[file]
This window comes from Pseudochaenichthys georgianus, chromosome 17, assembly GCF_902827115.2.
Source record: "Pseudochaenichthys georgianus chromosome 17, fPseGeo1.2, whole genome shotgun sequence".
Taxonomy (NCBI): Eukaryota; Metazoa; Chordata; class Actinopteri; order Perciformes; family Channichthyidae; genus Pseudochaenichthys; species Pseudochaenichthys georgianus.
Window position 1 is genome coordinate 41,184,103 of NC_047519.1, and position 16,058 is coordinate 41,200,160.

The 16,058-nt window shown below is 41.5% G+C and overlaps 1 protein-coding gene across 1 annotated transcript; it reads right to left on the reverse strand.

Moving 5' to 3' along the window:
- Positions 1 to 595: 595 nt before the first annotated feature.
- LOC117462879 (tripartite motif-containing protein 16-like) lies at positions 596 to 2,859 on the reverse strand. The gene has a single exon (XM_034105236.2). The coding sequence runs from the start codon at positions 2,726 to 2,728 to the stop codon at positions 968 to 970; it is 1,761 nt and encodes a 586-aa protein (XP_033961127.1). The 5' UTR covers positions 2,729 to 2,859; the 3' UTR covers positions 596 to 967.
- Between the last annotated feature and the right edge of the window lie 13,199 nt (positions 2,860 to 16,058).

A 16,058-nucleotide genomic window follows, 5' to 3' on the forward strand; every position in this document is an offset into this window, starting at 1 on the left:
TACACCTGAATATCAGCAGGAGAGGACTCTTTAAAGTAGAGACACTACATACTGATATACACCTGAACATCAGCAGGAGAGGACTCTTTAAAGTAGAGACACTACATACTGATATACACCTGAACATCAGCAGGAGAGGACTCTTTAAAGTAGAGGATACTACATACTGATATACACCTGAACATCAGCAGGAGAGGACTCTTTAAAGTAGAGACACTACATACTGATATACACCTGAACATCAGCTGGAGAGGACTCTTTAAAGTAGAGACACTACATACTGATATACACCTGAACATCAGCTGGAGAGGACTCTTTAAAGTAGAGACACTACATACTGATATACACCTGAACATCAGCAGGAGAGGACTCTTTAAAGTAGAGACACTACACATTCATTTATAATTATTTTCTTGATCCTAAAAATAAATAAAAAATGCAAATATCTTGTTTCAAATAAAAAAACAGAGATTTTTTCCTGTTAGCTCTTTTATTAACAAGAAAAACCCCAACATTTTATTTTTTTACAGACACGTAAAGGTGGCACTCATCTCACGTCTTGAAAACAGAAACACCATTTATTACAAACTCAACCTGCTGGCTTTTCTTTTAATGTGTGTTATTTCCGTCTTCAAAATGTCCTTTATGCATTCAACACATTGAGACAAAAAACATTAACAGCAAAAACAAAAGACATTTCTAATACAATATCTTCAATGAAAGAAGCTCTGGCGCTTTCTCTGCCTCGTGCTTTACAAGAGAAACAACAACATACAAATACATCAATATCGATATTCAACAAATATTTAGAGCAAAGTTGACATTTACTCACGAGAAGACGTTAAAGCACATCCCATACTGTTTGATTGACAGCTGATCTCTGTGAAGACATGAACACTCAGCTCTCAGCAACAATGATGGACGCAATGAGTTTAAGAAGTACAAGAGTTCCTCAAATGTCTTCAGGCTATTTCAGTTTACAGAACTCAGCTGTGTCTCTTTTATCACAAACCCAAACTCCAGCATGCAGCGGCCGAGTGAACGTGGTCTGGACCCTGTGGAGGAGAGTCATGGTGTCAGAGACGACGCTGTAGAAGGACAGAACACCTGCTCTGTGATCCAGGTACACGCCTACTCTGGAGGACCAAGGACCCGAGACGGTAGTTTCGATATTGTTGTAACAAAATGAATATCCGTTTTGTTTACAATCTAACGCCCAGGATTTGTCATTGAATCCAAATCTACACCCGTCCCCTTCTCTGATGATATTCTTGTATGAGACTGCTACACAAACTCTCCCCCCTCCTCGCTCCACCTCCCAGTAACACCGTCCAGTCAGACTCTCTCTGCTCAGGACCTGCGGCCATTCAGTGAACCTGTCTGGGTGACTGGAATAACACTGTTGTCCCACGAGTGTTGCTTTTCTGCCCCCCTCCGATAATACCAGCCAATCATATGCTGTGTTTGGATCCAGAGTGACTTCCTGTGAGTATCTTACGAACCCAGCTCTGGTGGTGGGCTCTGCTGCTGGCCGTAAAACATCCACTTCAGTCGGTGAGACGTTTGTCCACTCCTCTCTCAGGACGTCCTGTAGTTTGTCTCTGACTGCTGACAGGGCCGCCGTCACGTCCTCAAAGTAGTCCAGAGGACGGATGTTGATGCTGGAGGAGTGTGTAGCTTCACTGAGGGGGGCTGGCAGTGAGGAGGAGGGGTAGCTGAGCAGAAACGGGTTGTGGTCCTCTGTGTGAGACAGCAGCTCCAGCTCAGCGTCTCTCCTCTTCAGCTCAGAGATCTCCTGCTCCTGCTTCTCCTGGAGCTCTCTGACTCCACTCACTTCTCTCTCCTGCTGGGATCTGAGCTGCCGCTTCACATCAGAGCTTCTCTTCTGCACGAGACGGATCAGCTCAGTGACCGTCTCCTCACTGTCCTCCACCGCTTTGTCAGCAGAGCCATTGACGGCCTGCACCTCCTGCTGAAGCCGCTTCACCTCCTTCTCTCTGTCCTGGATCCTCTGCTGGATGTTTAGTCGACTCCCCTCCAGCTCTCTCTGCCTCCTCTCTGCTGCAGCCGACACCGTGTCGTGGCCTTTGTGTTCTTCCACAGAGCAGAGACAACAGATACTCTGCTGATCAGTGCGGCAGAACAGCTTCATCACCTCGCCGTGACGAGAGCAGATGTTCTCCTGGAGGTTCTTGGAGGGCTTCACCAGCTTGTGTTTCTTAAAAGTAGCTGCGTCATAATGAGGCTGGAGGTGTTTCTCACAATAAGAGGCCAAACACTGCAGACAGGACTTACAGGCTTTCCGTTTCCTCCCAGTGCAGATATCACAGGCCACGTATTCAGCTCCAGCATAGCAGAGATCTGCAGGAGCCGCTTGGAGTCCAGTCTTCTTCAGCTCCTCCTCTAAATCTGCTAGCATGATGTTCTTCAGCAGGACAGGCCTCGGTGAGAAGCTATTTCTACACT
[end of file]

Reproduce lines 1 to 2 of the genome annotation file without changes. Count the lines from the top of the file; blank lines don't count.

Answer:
This window comes from Pseudochaenichthys georgianus, chromosome 17, assembly GCF_902827115.2.
Source record: "Pseudochaenichthys georgianus chromosome 17, fPseGeo1.2, whole genome shotgun sequence".